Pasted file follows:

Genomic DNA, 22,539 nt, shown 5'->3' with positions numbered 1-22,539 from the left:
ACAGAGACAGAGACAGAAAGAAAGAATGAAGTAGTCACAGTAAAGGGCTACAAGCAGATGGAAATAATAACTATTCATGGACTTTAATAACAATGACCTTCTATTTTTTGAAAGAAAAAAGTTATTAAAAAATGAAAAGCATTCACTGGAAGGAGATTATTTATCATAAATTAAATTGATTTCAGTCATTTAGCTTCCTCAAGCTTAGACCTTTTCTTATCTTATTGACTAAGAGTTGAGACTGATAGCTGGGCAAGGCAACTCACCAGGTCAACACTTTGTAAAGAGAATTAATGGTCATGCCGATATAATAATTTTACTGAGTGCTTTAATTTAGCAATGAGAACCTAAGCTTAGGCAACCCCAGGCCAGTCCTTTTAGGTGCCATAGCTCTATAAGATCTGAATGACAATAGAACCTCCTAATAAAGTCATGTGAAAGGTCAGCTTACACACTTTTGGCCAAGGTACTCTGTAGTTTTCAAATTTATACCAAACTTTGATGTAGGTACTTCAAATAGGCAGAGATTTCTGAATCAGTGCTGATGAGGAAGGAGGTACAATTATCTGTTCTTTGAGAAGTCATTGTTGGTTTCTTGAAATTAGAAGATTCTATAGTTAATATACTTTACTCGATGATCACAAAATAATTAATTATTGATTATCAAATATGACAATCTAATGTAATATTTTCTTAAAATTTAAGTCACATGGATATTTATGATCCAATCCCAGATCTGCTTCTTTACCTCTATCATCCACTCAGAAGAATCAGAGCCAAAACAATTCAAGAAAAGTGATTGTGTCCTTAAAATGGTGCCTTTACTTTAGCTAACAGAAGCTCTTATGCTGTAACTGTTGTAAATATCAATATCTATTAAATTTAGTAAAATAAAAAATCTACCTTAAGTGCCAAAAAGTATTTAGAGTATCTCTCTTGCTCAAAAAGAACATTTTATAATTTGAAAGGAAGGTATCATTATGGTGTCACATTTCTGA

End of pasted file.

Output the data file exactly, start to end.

Genomic DNA, 22,539 nt, shown 5'->3' with positions numbered 1-22,539 from the left:
ACAGAGACAGAGACAGAAAGAAAGAATGAAGTAGTCACAGTAAAGGGCTACAAGCAGATGGAAATAATAACTATTCATGGACTTTAATAACAATGACCTTCTATTTTTTGAAAGAAAAAAGTTATTAAAAAATGAAAAGCATTCACTGGAAGGAGATTATTTATCATAAATTAAATTGATTTCAGTCATTTAGCTTCCTCAAGCTTAGACCTTTTCTTATCTTATTGACTAAGAGTTGAGACTGATAGCTGGGCAAGGCAACTCACCAGGTCAACACTTTGTAAAGAGAATTAATGGTCATGCCGATATAATAATTTTACTGAGTGCTTTAATTTAGCAATGAGAACCTAAGCTTAGGCAACCCCAGGCCAGTCCTTTTAGGTGCCATAGCTCTATAAGATCTGAATGACAATAGAACCTCCTAATAAAGTCATGTGAAAGGTCAGCTTACACACTTTTGGCCAAGGTACTCTGTAGTTTTCAAATTTATACCAAACTTTGATGTAGGTACTTCAAATAGGCAGAGATTTCTGAATCAGTGCTGATGAGGAAGGAGGTACAATTATCTGTTCTTTGAGAAGTCATTGTTGGTTTCTTGAAATTAGAAGATTCTATAGTTAATATACTTTACTCGATGATCACAAAATAATTAATTATTGATTATCAAATATGACAATCTAATGTAATATTTTCTTAAAATTTAAGTCACATGGATATTTATGATCCAATCCCAGATCTGCTTCTTTACCTCTATCATCCACTCAGAAGAATCAGAGCCAAAACAATTCAAGAAAAGTGATTGTGTCCTTAAAATGGTGCCTTTACTTTAGCTAACAGAAGCTCTTATGCTGTAACTGTTGTAAATATCAATATCTATTAAATTTAGTAAAATAAAAAATCTACCTTAAGTGCCAAAAAGTATTTAGAGTATCTCTCTTGCTCAAAAAGAACATTTTATAATTTGAAAGGAAGGTATCATTATGGTGTCACATTTCTGA